A 49-year-old woman, consulting with right shoulder pain (dominant limb) of 10 days duration, with more intense pain in supine decubitus. The pain did not subside with non-steroidal anti-inflammatory drugs. On physical examination the patient presented complete articular balance with pain on active motion, especially on adduction over 80°. Jobe and Hawkins tests were positive. Plain X-ray showed calcification between the humeral head and the acromion (Fig. 1), and an MRI was requested given the suspicion of calcific tendinopathy (Fig. 1).

Figure 1.

Plain X-ray of the shoulder, anteroposterior projection: a calcification can be observed between the humeral head and the acromion (upper left image). MRI images: calcification of the supraspinatus can be observed with an osteolytic lesion in the greater tuberosity of approximately 1cm in diameter and significant bone oedema of the humeral head of 36×39mm (upper right, lower right and lower left images).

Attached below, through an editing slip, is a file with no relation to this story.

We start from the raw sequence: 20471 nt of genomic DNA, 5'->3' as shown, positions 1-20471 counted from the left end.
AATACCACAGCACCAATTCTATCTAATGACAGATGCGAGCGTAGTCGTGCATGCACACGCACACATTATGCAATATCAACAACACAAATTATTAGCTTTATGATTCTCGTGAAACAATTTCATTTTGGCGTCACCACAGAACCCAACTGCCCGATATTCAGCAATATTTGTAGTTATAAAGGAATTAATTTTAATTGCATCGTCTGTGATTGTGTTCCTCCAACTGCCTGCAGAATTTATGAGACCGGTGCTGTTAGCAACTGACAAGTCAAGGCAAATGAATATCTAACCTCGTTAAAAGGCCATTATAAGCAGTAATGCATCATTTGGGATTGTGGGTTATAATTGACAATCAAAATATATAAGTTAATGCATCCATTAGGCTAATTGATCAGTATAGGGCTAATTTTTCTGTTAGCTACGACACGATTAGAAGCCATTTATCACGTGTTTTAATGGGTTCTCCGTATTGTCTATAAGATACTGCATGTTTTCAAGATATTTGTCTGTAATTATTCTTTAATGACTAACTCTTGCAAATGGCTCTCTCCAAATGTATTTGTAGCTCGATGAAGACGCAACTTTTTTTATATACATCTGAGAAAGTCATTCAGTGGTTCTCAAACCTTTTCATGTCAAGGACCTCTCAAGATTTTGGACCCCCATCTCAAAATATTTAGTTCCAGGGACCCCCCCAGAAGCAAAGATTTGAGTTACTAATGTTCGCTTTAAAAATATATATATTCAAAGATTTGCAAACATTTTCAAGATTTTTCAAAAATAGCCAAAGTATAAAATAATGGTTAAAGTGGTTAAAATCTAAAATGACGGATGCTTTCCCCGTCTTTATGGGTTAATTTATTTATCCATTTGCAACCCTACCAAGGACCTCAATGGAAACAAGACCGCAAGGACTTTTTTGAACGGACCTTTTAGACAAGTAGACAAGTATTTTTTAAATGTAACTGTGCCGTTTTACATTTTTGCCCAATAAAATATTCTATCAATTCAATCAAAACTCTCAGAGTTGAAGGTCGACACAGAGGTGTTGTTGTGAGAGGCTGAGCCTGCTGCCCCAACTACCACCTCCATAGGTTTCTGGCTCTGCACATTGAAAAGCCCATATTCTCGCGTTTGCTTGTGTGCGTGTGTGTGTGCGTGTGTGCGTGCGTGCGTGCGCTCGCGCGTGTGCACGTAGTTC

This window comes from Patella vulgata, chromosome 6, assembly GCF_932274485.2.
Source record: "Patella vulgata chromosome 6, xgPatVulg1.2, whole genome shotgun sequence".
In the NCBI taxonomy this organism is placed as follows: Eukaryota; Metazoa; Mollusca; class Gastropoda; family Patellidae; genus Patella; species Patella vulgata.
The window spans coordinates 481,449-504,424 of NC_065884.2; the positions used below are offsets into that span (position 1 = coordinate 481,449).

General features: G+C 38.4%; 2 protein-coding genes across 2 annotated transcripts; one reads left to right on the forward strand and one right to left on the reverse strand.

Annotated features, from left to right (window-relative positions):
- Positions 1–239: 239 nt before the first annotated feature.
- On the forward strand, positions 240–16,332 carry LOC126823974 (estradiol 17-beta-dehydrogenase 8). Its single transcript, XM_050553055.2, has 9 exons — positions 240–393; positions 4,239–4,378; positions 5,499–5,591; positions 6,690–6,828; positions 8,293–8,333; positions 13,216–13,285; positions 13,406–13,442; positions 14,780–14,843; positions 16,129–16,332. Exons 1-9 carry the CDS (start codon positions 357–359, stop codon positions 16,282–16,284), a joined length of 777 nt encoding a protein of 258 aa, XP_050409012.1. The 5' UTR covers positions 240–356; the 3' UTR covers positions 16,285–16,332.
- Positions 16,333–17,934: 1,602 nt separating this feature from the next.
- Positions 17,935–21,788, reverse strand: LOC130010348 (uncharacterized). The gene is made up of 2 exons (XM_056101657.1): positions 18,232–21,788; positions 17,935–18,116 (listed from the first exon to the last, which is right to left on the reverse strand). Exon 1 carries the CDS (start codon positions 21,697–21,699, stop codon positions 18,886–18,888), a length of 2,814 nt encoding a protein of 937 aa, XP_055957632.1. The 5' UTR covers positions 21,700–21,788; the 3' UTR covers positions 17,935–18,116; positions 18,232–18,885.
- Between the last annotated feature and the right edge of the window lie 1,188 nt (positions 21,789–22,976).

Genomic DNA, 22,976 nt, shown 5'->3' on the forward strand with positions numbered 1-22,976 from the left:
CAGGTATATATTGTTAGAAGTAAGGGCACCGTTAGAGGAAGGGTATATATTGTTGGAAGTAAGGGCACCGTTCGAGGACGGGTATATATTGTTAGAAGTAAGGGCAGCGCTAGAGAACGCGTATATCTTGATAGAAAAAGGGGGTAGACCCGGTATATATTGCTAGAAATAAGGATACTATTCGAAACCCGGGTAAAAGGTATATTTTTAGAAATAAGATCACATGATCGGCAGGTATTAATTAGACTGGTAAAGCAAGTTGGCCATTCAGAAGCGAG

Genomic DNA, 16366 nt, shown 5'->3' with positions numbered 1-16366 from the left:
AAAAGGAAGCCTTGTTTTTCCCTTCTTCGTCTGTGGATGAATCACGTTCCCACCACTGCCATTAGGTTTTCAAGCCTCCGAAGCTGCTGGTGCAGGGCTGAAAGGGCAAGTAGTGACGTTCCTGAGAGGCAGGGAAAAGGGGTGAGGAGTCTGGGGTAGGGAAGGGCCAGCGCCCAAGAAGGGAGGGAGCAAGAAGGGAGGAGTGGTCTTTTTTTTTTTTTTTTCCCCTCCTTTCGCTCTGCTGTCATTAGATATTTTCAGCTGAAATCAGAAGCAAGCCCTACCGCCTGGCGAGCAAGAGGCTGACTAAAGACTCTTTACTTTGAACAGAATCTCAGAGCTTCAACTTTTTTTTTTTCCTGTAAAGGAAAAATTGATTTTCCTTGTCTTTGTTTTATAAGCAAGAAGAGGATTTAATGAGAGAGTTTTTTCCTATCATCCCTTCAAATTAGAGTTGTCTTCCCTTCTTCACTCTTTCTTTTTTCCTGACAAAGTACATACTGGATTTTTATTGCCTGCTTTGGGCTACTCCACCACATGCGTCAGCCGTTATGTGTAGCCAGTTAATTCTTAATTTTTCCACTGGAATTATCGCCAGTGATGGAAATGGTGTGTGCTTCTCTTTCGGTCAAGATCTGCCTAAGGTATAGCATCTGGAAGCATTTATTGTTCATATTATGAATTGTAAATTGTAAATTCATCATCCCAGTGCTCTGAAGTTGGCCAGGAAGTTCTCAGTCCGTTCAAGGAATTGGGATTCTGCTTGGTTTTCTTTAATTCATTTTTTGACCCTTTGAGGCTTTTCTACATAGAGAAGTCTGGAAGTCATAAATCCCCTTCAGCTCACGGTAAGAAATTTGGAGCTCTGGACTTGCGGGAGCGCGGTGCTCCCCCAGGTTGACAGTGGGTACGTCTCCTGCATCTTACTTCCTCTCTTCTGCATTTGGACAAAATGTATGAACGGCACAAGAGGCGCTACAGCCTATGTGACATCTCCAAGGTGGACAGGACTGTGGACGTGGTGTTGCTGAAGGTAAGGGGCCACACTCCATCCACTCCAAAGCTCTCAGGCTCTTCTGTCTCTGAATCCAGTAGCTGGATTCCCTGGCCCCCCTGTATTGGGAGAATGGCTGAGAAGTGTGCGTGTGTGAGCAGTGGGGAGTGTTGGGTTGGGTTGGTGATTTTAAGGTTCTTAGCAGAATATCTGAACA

(0.17MB).

Computerised axial tomography (CT) was recommended to characterise the bone lesion (Fig. 2). The radiological findings could have corresponded to osteoid osteoma (under 2cm), the presence of changes secondary to insertional enthesopathy of the supraspinatus were less likely given the concomitant calcific tendinopathy. A differential diagnosis between both lesions was proposed and a scan performed that was compatible with a diagnosis of osteoid osteoma. The patient did not improve with acetylsalicylic acid (ASA) and the same symptoms persisted. The case was referred to the referral tumour unit for study and treatment if appropriate. The tumour committee ruled out the presence of a tumour lesion and referred the patient back to our department for treatment, with a diagnosis of calcific tendinopathy of the right shoulder with intraosseous extension.

Figure 2.

CT images. A lytic cortical lesion dependent on the external side of the humeral head with expansive behaviour can be observed, accompanied by a peripheral osteo-condensing area and peripheral hypodensity in relation to the bony oedema present on the MRI, showing radiological characteristics of local aggressiveness.